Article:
Oh, man, a lot of this part of the season is a blur to me, but I do remember this sequence with Stiles on the phone. It was really stressful for me! I have kind of an intense stress-response specifically to people begging for help, like I get really jittery and shake a lot myself (I used to think that was just a normal response that all people have, but I've been told not really!), so not only did I have that response to Stiles, but I empathized very much with Scott's helpless panic. It's just a horrible feedback loop of me squeaking and fluttering my hands and scaring my cat.
I can't believe Lydia has the gall to look surprised that Aiden took off his pants. Obviously if you give him that opening, he's going to take off his pants.
Well, that was certainly some Kira cheesecake! I'm not opposed to that by any means, but it really took me by surprise; I've grown so accustomed to this show being the Lost Island of the Female Gaze.
I take back all the positive things I said about the bear traps. Bear traps bad!!
Well, that was horrifying. I think I dozed off during the sleepwalking/nightmare scene because it was really hard to hear what the hell the spiny-mouthed guy was saying. He sounded like he had spines in his mouth. But when you put the effort in, wow, it really repays you in personal trauma.
I also never caught that Stiles' mother suffered from the same progressive brain disorder that he's diagnosed with here. Does that mean that before his mother died, he had to watch her succumb to dementia and lose her grip on reality? God, that's even more-- OH MY GOD, SCOTT, JUST KISS HIM. Look at the pair of you, for god's sake! I can't even with these two. Just kiss him!
I'm sorry, what was I saying?
On the surface, it seems like there's a lot going on with this episode, but when you get right down to it, other than a certain amount of business with Lydia's self-doubt and Derek – for some reason showing up and not doing anything related to the stuff we saw in the beginning of the season, where he was tortured, and that kind of looked like it was going to be a thing, but now he's just here to cheerlead Scott and provide random supernatural answers, like how did he get from foxfire to magnetized bat to Stiles is the nogitsune, what do we think, guys, does that make sense or no? – but I mean other than that, it's really just a string of set-pieces following through on the descent we knew from last week was coming for Stiles.
I don't say that to be dismissive of it! I actually really like that they took their time with this plot and devoted two separate episodes to Stiles' perceptions of the whole thing as it unfolds (this one and “Echo House”), interspersed with the episodes framed through the eyes of everyone else trying to figure things out from the outside. I think that gives the whole season an emotional weight that it wouldn't have if you framed it the same way they did s2, with half devoted to “who's the monster?” and half to “can it be stopped without killing the host?” (It's very much to this season's credit that it took me quite a while to notice it's the second time around for this same basic plot.)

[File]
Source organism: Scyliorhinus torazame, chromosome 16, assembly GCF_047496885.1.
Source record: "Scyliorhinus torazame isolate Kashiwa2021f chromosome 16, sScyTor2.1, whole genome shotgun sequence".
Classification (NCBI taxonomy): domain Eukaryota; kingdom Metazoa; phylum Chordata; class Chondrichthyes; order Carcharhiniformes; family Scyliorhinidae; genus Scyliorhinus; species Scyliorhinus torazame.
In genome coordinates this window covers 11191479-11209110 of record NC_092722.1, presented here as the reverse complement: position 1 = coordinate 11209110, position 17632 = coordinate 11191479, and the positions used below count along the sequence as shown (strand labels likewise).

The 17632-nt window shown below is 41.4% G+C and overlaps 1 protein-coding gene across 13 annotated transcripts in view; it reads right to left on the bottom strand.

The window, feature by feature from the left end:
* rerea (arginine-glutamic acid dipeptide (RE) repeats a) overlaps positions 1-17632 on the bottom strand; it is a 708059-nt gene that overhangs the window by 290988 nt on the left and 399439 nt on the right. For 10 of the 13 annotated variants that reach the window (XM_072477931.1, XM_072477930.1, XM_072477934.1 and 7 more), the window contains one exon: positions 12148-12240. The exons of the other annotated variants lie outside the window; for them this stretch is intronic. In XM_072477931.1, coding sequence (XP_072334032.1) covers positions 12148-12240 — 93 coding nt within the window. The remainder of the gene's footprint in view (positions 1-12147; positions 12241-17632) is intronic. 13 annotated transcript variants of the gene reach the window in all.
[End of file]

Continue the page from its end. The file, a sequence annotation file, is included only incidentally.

I have this theory that any show is going to have its very best season as either season 1 or something like season 3-4; nothing ever gets any better after season 4, although you can certainly hope to hold steady on quality for a while. Some shows are clearly labors of love, where someone has devoted years of their life to crafting this perfect first season, and at the beginning of s2, you can almost smell the panic in the air as everyone realizes they've really for real been renewed, and how do you top that? (I call this Veronica Mars Syndrome.) But most shows need a little room to craft a stage big enough to hold the really good stories, and time to get to know what their actors and writers are best at. By season 3 or maybe 4 (but usually 3), the audience knows the rules and knows the characters, and you can get real mileage out of subverting expectations and forcing hard reversals and testing the limits of the format and all the stuff that really makes a show sing. By this point, if a show is even remotely good – hell, if it's competent in the least – it at least knows what it really has going for it.
This show has sure as hell figured out that what it really has going for it is Dylan O'Brien. That's not a slight to the rest of the cast; I think they all range from pretty good to excellent. But it's really exciting to see this young actor, who's been giving these great, subtle, sensitive performances since the first season, get scripts that really let him take control of the season and do something beautiful with it. I really can't pick out individual moments, either in this episode or over the course of the arc, because while there are a few that stand out as flashy Big Acting Moments, those wouldn't really be as effective on their own if O'Brien hadn't been in there for forty episodes now, building this character so incredibly carefully in the balance of his bravery, vulnerability, resilience, and innocence. So as good as his performance is as this kid whose life is being absolutely shredded into bits by something both random and malevolent, it really works because it's Stiles, and O'Brien has already put in so much work to make this the absolute last person you'd want to imagine it all happening to.